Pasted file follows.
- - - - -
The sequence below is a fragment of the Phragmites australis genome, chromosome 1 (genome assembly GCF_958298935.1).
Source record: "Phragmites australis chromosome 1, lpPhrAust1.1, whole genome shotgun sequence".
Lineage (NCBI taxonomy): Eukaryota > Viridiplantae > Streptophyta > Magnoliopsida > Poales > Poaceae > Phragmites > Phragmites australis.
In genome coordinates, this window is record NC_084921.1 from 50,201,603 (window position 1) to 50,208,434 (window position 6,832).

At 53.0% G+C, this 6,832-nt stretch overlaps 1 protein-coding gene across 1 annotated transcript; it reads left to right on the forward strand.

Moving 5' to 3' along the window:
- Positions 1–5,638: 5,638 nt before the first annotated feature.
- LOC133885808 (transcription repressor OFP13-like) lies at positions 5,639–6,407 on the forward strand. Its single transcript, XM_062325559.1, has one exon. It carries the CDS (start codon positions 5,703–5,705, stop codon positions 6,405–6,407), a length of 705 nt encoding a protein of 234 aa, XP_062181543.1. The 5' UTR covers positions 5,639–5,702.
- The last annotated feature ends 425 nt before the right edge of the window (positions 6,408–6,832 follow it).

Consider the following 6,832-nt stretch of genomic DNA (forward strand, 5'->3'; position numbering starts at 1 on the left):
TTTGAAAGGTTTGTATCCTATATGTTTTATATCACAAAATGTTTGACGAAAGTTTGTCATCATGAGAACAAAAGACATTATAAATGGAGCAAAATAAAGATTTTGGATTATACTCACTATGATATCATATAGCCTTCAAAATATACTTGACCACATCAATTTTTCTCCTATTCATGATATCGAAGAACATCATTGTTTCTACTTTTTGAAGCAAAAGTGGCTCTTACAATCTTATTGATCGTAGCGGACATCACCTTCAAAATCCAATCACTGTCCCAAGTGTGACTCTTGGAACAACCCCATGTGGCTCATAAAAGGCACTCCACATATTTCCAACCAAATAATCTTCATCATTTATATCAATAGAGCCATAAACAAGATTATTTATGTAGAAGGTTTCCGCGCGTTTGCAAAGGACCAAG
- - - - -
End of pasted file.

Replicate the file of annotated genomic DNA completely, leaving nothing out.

The sequence below is a fragment of the Phragmites australis genome, chromosome 1 (genome assembly GCF_958298935.1).
Source record: "Phragmites australis chromosome 1, lpPhrAust1.1, whole genome shotgun sequence".
Lineage (NCBI taxonomy): Eukaryota > Viridiplantae > Streptophyta > Magnoliopsida > Poales > Poaceae > Phragmites > Phragmites australis.
In genome coordinates, this window is record NC_084921.1 from 50,201,603 (window position 1) to 50,208,434 (window position 6,832).

At 53.0% G+C, this 6,832-nt stretch overlaps 1 protein-coding gene across 1 annotated transcript; it reads left to right on the forward strand.

Moving 5' to 3' along the window:
- Positions 1–5,638: 5,638 nt before the first annotated feature.
- LOC133885808 (transcription repressor OFP13-like) lies at positions 5,639–6,407 on the forward strand. Its single transcript, XM_062325559.1, has one exon. It carries the CDS (start codon positions 5,703–5,705, stop codon positions 6,405–6,407), a length of 705 nt encoding a protein of 234 aa, XP_062181543.1. The 5' UTR covers positions 5,639–5,702.
- The last annotated feature ends 425 nt before the right edge of the window (positions 6,408–6,832 follow it).

Consider the following 6,832-nt stretch of genomic DNA (forward strand, 5'->3'; position numbering starts at 1 on the left):
TTTGAAAGGTTTGTATCCTATATGTTTTATATCACAAAATGTTTGACGAAAGTTTGTCATCATGAGAACAAAAGACATTATAAATGGAGCAAAATAAAGATTTTGGATTATACTCACTATGATATCATATAGCCTTCAAAATATACTTGACCACATCAATTTTTCTCCTATTCATGATATCGAAGAACATCATTGTTTCTACTTTTTGAAGCAAAAGTGGCTCTTACAATCTTATTGATCGTAGCGGACATCACCTTCAAAATCCAATCACTGTCCCAAGTGTGACTCTTGGAACAACCCCATGTGGCTCATAAAAGGCACTCCACATATTTCCAACCAAATAATCTTCATCATTTATATCAATAGAGCCATAAACAAGATTATTTATGTAGAAGGTTTCCGCGCGTTTGCAAAGGACCAAG